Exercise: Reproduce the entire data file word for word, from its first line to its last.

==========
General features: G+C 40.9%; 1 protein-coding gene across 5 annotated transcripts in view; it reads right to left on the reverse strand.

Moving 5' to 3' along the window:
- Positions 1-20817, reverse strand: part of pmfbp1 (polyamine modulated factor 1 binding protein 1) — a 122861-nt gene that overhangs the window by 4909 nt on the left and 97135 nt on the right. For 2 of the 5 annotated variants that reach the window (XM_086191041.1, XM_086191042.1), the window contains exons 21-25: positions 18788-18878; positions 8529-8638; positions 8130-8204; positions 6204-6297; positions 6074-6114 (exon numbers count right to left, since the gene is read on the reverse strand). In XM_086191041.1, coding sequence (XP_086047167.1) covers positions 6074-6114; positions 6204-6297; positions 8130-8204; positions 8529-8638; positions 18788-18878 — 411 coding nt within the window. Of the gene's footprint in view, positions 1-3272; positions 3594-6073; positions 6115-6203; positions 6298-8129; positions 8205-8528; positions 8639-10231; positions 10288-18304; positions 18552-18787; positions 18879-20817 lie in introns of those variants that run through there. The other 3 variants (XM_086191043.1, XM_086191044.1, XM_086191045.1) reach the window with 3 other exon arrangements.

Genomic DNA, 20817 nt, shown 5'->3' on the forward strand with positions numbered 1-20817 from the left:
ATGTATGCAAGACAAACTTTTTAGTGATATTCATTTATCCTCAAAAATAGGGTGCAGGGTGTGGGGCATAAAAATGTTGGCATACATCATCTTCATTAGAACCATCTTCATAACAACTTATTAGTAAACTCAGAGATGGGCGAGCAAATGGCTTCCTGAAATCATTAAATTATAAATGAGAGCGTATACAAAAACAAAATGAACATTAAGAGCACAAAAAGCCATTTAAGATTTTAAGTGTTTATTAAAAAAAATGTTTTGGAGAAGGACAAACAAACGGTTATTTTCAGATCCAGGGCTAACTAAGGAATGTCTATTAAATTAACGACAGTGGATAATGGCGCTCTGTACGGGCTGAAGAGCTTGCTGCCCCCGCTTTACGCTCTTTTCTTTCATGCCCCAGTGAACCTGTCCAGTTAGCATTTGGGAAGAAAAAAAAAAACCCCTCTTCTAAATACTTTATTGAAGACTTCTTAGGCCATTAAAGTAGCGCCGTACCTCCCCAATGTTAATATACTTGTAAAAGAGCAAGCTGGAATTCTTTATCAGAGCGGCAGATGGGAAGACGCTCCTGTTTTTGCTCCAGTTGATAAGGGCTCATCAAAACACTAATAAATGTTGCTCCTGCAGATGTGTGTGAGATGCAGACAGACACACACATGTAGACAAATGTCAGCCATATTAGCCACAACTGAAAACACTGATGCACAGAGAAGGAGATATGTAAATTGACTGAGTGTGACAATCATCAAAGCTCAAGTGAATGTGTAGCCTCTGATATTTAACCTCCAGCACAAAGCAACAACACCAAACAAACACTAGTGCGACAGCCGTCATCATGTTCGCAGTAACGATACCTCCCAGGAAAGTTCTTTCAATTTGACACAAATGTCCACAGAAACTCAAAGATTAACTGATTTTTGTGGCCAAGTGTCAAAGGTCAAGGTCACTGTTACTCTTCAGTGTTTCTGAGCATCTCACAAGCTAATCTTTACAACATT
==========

General features: G+C 40.9%; 1 protein-coding gene across 5 annotated transcripts in view; it reads right to left on the reverse strand.

Moving 5' to 3' along the window:
- Positions 1-20817, reverse strand: part of pmfbp1 (polyamine modulated factor 1 binding protein 1) — a 122861-nt gene that overhangs the window by 4909 nt on the left and 97135 nt on the right. For 2 of the 5 annotated variants that reach the window (XM_086191041.1, XM_086191042.1), the window contains exons 21-25: positions 18788-18878; positions 8529-8638; positions 8130-8204; positions 6204-6297; positions 6074-6114 (exon numbers count right to left, since the gene is read on the reverse strand). In XM_086191041.1, coding sequence (XP_086047167.1) covers positions 6074-6114; positions 6204-6297; positions 8130-8204; positions 8529-8638; positions 18788-18878 — 411 coding nt within the window. Of the gene's footprint in view, positions 1-3272; positions 3594-6073; positions 6115-6203; positions 6298-8129; positions 8205-8528; positions 8639-10231; positions 10288-18304; positions 18552-18787; positions 18879-20817 lie in introns of those variants that run through there. The other 3 variants (XM_086191043.1, XM_086191044.1, XM_086191045.1) reach the window with 3 other exon arrangements.

Genomic DNA, 20817 nt, shown 5'->3' on the forward strand with positions numbered 1-20817 from the left:
ATGTATGCAAGACAAACTTTTTAGTGATATTCATTTATCCTCAAAAATAGGGTGCAGGGTGTGGGGCATAAAAATGTTGGCATACATCATCTTCATTAGAACCATCTTCATAACAACTTATTAGTAAACTCAGAGATGGGCGAGCAAATGGCTTCCTGAAATCATTAAATTATAAATGAGAGCGTATACAAAAACAAAATGAACATTAAGAGCACAAAAAGCCATTTAAGATTTTAAGTGTTTATTAAAAAAAATGTTTTGGAGAAGGACAAACAAACGGTTATTTTCAGATCCAGGGCTAACTAAGGAATGTCTATTAAATTAACGACAGTGGATAATGGCGCTCTGTACGGGCTGAAGAGCTTGCTGCCCCCGCTTTACGCTCTTTTCTTTCATGCCCCAGTGAACCTGTCCAGTTAGCATTTGGGAAGAAAAAAAAAAACCCCTCTTCTAAATACTTTATTGAAGACTTCTTAGGCCATTAAAGTAGCGCCGTACCTCCCCAATGTTAATATACTTGTAAAAGAGCAAGCTGGAATTCTTTATCAGAGCGGCAGATGGGAAGACGCTCCTGTTTTTGCTCCAGTTGATAAGGGCTCATCAAAACACTAATAAATGTTGCTCCTGCAGATGTGTGTGAGATGCAGACAGACACACACATGTAGACAAATGTCAGCCATATTAGCCACAACTGAAAACACTGATGCACAGAGAAGGAGATATGTAAATTGACTGAGTGTGACAATCATCAAAGCTCAAGTGAATGTGTAGCCTCTGATATTTAACCTCCAGCACAAAGCAACAACACCAAACAAACACTAGTGCGACAGCCGTCATCATGTTCGCAGTAACGATACCTCCCAGGAAAGTTCTTTCAATTTGACACAAATGTCCACAGAAACTCAAAGATTAACTGATTTTTGTGGCCAAGTGTCAAAGGTCAAGGTCACTGTTACTCTTCAGTGTTTCTGAGCATCTCACAAGCTAATCTTTACAACATT